Join
Search

Michigan Needs a Stronger Renewable Energy Standard

Guest Bogger

Dr. John Patten
Professor and Chair, Department of Manufacturing Engineering, and Director, Manufacturing Research Center, Western Michigan University

Kalamazoo, MI

The idea of switching over to renewable energy really came together for me during the oil embargoes of the 1970s, while I was in college and working at General Motors. I could not get gas for my car and we could not get enough oil for lubricants, cutting fluids and hydraulics at work. These events put me on a 40-year career path working in clean energy, starting with studying solar energy at the University of Florida and Oakland University, to working as an energy engineer, and I’ve been practicing and implementing what I learned ever since. Read More

Bookmark and Share

Supreme Court Decision in Favor of the Cross State Air Pollution Rule Is a Major Win for Public Health

Today’s Supreme Court ruling reinstating limits on sulfur dioxide (SO2) and nitrogen oxides (NOx) from coal-fired power plants, as required by the Cross State Air Pollution Rule (CSAPR), is a significant victory for our public health. Read More

Bookmark and Share

Earth Day Ideas: Looking for Air Leaks in all the Right Places

Still looking for an impactful Earth Day activity? You could do a lot worse than enlisting the family to spend a few hours finding and sealing up air leaks in and around your home. While often considered a fall-time endeavor, air sealing now can make a discernible difference with the hot summer months right around the corner. It’s one of the quickest, easiest, and most cost-effective ways to lower your carbon emissions and get a little Cooler and Smarter in the process. Here’s the why and how. Read More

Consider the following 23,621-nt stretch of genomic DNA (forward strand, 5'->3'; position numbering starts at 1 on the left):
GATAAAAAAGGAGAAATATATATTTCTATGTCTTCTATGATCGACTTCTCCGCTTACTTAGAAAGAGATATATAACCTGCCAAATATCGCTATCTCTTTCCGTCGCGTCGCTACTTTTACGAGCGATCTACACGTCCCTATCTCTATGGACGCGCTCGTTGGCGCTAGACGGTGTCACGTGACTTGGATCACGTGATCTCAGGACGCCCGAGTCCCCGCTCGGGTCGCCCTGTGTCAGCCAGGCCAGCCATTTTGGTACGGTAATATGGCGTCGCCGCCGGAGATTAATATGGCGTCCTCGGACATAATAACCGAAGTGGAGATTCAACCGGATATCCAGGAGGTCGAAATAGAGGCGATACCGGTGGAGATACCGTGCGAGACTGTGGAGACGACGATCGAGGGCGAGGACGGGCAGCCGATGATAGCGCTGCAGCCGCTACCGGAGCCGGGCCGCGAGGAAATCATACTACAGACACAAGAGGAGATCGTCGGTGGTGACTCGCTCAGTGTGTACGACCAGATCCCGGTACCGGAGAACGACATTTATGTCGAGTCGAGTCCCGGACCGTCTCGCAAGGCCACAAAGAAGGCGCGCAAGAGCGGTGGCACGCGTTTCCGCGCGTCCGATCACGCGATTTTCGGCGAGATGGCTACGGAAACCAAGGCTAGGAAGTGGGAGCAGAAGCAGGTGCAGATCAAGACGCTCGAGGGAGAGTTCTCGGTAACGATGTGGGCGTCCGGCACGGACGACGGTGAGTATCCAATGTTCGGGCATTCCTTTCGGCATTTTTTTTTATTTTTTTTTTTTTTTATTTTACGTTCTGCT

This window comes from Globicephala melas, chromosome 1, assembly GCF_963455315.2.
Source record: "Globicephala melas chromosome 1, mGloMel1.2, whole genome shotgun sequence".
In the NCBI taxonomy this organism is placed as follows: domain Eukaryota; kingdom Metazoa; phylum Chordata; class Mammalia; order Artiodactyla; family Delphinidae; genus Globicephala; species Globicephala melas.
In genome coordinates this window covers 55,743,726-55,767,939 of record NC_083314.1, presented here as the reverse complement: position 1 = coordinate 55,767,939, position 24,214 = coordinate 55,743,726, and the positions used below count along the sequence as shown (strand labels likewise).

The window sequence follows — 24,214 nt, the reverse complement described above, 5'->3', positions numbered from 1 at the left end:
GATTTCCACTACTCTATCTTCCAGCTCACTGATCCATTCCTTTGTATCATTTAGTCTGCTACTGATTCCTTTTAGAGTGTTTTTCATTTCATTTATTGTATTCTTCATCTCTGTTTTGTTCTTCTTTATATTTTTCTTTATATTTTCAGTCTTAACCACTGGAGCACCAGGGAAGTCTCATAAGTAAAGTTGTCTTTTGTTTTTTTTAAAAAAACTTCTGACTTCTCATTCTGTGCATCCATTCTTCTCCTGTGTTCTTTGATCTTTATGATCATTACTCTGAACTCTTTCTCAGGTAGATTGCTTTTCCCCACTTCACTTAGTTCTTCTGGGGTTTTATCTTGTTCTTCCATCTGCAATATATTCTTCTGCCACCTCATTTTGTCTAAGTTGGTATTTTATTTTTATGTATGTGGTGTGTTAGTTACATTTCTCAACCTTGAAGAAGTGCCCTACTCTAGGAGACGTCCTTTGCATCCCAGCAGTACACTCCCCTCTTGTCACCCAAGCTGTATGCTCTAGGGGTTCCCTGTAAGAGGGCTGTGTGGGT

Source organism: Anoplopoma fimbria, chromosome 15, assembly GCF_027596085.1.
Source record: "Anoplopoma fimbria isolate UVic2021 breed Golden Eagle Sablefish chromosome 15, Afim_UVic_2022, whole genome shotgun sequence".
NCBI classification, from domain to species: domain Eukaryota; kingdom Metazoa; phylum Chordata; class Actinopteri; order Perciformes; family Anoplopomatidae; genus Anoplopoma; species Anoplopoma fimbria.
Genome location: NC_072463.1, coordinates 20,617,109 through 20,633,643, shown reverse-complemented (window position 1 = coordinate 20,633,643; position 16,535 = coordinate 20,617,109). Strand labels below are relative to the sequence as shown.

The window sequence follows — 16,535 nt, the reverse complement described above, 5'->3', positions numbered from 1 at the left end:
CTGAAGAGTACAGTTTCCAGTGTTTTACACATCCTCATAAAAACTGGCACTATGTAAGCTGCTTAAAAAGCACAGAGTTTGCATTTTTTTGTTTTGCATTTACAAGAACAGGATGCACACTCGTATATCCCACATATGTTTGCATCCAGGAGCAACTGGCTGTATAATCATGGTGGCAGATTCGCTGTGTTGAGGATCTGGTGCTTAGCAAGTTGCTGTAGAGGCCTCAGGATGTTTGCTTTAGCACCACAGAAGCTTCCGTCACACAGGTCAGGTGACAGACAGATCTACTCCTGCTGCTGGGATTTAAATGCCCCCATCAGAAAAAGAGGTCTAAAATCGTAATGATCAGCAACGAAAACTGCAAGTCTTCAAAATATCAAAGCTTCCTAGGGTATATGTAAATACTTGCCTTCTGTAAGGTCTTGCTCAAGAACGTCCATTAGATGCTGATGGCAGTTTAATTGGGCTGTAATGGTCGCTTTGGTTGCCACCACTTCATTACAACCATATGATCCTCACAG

Bookmark and Share

Power Outages, Extreme Weather, and Climate Change: How Smart Energy Choices Will Help Keep the Lights On

Our nation’s aging electricity system is increasingly vulnerable to extreme weather events — including flooding, extreme heat, drought, and wildfires — which often cause power outages. Today UCS released a new report called Power Failure, which describes how extreme weather events are likely to increase in the future as global temperatures continue to rise, with major consequences for the electricity sector. Read More

Bookmark and Share

Which Costs More? Transmission Lines for 10x More Renewable Energy, or Pipelines for 2x More Natural Gas

Two recent reports make clear that long-distance gas pipeline infrastructure will cost more than the transmission investment needed for achieving 80% renewable electricity. The Keystone XL pipeline is just one new pipeline – let’s think about the energy system we are building. Read More

Categories: Energy, Fossil Fuels, Global Warming  

Bookmark and Share

President Obama’s Plan to Cut Methane Emissions Will Help Reduce Climate Risks of Natural Gas